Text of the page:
but in English. Those same letters aren't at all the same in German, Swiss, and some other languages. And that may be the hardest part of learning a new language with a shared alphabet. Seeing familiar letters and remembering to pronounce them as if they were other letters instead.
 
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Kinkless Tetrode

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Then you have three Umlauts which could (and now often are) skipped and the original letter gets an 'e' appended.
I think a lot of that are PC and Mac keyboards and touch tone phones. On most, Umlauts are not easily accessable, at least in the English writing world. They are ways, which I don't really know well, to get them, by using control, alt, shift, this and that. Therefore, when writing a German word that uses an Umault I just append an "e". I'm as guilty as anybody. Nevertheless, I got the go ahead from a native German.

I have the same problem trying to get hiragana and katakana fonts. It's a big PITA. But I don't have the option of just appending an e in that case.
 
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Kinkless Tetrode

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V, W, Y, and J....three letters that some European languages seem to have adopted in a random fashion. To an American, they are part of the reason why languages such as German and Swiss are confusing if not actually difficult.

I'd almost prefer that each phoneme had its own dedicated letter/symbol so that there's less confusion. I know how wot use V, Y, W, and J,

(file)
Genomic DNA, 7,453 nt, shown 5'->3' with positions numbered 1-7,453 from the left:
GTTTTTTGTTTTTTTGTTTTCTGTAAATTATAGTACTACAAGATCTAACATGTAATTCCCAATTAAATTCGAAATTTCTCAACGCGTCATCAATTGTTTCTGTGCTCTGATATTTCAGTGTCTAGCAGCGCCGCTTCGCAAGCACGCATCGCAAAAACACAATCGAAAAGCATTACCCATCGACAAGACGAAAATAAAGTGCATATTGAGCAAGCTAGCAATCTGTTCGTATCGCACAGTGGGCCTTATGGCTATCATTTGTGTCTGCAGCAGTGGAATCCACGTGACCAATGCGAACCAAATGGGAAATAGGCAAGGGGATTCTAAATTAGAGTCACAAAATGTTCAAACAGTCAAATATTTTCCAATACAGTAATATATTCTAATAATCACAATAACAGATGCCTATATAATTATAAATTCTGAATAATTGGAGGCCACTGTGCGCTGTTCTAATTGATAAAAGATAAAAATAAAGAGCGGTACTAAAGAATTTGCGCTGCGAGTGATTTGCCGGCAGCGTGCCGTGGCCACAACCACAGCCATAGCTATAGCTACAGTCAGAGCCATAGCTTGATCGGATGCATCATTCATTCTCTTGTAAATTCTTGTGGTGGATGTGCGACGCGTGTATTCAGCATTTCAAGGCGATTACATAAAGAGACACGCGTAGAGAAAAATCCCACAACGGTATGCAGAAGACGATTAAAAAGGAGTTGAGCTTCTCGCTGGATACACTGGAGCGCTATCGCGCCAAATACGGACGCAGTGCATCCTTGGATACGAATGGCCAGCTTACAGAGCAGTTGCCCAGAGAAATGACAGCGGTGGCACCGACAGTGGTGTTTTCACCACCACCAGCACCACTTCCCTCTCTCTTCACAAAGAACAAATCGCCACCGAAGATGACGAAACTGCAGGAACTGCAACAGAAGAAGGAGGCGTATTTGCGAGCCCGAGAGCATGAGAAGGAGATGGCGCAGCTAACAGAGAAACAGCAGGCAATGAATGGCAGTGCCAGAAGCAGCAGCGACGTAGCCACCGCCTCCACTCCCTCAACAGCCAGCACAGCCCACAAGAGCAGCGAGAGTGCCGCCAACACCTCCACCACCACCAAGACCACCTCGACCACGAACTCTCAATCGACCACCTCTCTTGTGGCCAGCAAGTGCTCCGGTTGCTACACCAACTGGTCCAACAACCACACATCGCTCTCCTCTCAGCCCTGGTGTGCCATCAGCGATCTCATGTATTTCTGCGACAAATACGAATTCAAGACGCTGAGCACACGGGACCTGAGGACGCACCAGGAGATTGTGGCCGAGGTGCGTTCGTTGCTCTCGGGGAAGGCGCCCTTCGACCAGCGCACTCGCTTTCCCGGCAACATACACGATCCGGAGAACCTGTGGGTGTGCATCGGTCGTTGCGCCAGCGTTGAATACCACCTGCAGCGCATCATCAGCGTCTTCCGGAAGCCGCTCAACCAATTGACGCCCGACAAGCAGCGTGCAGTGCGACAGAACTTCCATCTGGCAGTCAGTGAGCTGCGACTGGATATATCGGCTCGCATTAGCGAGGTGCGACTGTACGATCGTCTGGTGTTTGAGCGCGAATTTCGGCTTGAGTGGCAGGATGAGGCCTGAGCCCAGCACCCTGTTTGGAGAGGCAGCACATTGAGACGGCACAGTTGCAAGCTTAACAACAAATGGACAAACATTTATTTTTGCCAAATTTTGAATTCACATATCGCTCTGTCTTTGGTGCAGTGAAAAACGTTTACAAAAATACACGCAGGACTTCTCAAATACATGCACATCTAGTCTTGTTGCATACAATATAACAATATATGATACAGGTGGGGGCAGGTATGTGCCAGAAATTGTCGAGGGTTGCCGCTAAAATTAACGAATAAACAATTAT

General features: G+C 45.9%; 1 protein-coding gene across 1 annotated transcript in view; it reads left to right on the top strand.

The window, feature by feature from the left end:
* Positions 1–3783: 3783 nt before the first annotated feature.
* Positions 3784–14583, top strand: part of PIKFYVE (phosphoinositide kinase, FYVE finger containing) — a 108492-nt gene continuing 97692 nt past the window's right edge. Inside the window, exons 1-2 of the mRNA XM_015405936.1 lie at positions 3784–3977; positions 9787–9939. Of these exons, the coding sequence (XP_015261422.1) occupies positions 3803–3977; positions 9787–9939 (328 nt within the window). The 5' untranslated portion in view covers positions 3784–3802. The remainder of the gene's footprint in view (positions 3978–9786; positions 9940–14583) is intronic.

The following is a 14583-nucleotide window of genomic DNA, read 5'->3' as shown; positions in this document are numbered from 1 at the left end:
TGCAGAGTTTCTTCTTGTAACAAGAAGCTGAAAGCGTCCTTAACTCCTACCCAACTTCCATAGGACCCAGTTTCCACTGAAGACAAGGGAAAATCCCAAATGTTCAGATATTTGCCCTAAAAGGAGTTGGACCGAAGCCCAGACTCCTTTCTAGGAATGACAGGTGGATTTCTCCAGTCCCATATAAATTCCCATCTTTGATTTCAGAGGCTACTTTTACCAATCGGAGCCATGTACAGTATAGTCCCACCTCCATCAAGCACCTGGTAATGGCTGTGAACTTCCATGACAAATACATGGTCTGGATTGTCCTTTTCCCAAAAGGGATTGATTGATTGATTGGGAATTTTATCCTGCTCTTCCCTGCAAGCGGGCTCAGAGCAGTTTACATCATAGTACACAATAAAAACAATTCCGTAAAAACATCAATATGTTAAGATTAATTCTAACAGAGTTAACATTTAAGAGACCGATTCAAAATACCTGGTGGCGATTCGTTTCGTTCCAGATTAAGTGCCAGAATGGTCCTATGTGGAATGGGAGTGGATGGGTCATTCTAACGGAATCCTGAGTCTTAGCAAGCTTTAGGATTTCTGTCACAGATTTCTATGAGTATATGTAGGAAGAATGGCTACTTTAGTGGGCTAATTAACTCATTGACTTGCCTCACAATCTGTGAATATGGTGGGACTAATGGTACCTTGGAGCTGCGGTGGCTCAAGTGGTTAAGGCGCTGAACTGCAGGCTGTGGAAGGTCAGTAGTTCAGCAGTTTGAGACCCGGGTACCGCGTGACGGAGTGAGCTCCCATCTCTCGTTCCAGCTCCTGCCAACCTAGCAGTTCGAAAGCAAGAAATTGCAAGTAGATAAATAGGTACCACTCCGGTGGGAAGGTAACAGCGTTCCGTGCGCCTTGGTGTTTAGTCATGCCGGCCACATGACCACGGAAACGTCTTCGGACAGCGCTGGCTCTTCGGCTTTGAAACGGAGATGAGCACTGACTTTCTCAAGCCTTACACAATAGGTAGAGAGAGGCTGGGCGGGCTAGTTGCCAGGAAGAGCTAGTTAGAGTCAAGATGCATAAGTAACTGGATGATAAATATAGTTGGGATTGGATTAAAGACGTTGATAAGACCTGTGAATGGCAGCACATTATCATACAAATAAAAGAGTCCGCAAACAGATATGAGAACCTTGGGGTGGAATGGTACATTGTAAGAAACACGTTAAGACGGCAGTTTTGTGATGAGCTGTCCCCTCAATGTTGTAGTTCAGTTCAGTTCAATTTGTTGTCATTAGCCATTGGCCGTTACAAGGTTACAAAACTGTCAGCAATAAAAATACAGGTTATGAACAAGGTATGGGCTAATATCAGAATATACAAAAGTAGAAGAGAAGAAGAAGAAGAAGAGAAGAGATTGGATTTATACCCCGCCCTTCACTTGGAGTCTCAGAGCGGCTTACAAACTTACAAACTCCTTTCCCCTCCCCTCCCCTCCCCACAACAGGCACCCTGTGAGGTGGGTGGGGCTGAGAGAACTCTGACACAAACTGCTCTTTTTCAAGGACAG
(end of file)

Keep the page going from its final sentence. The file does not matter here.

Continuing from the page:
but in English. Those same letters aren't at all the same in German, Swiss, and some other languages. And that may be the hardest part of learning a new language with a shared alphabet. Seeing familiar letters and remembering to pronounce them as if they were other letters instead.
And Vs often sound like Fs and are used in spellings where the American English spelling would use an F.
 

Trumpet Rider

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I don't know why we don't use phonetic spelling for foreign words, especially Asian words which use an alphabet that differs completely from the English. And why, once we think we know how to spell and pronounce an Asian word, do they (whover they are) change it? When I was in school it was Mao Tse Tung. The latest spelling, according to Wiki-god is Mao Zedong. Why not spell it phonetically, i.e., Mousy Dung?
 

Georgiatec

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This is a fun thread 🙂
I'm a native German, no English ancestry or something like that. I learned English at school initially, but my skills really developed by talking to real people, and by communicating on places like the Marshall Forum, of course. What I learned at school was mostly British English, But in the real world, and at work I mostly talk to americans. I guess I have developed some kind of hybrid. I also find languages and their development really interesting, and I can assure you, that for a German, learning English is some kind of relief- many things are similar and you can get many words, while it is simplified. I also realized that some accents of German are closer to English than High German.
Yes, where and who you learn a language from, as well as your own origins impact on how you sound. I lived in Lyon, France for awhile in the early '80's and, when speaking French, the locals thought I was French Canadian, because of my accent.....that I was unaware I had.
 

Dogs of Doom

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I know the flag post wasn't meant to be political, but, it was, & the responses went that way...

Let's not get political, in this thread. If you want to start a 4th of July thread, that meme would fit right in there. But, we don't need to take digs at other countries political systems, etc.

Thanks, for your understanding - all offending posts deleted...
 

playloud

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Crikey, I thought that was a harmless joke :(